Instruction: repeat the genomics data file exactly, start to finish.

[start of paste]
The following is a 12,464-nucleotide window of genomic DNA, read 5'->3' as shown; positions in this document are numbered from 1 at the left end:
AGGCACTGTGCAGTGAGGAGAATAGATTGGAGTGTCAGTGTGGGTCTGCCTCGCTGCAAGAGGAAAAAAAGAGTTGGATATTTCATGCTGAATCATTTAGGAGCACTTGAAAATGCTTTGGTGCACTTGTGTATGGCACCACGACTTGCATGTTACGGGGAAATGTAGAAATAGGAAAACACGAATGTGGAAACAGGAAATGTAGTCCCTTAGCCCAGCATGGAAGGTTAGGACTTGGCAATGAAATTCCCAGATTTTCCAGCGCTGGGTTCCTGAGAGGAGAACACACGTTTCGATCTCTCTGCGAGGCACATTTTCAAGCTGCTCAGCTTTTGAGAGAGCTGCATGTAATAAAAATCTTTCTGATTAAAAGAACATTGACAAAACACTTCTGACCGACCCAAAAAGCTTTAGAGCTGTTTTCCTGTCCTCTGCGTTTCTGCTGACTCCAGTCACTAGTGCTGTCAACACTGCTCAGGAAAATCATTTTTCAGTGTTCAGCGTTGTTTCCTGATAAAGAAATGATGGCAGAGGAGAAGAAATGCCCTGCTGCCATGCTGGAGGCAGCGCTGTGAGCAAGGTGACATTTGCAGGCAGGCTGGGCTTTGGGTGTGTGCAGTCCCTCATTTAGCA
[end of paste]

The following is a 12,464-nucleotide window of genomic DNA, read 5'->3' as shown; positions in this document are numbered from 1 at the left end:
AGGCACTGTGCAGTGAGGAGAATAGATTGGAGTGTCAGTGTGGGTCTGCCTCGCTGCAAGAGGAAAAAAAGAGTTGGATATTTCATGCTGAATCATTTAGGAGCACTTGAAAATGCTTTGGTGCACTTGTGTATGGCACCACGACTTGCATGTTACGGGGAAATGTAGAAATAGGAAAACACGAATGTGGAAACAGGAAATGTAGTCCCTTAGCCCAGCATGGAAGGTTAGGACTTGGCAATGAAATTCCCAGATTTTCCAGCGCTGGGTTCCTGAGAGGAGAACACACGTTTCGATCTCTCTGCGAGGCACATTTTCAAGCTGCTCAGCTTTTGAGAGAGCTGCATGTAATAAAAATCTTTCTGATTAAAAGAACATTGACAAAACACTTCTGACCGACCCAAAAAGCTTTAGAGCTGTTTTCCTGTCCTCTGCGTTTCTGCTGACTCCAGTCACTAGTGCTGTCAACACTGCTCAGGAAAATCATTTTTCAGTGTTCAGCGTTGTTTCCTGATAAAGAAATGATGGCAGAGGAGAAGAAATGCCCTGCTGCCATGCTGGAGGCAGCGCTGTGAGCAAGGTGACATTTGCAGGCAGGCTGGGCTTTGGGTGTGTGCAGTCCCTCATTTAGCA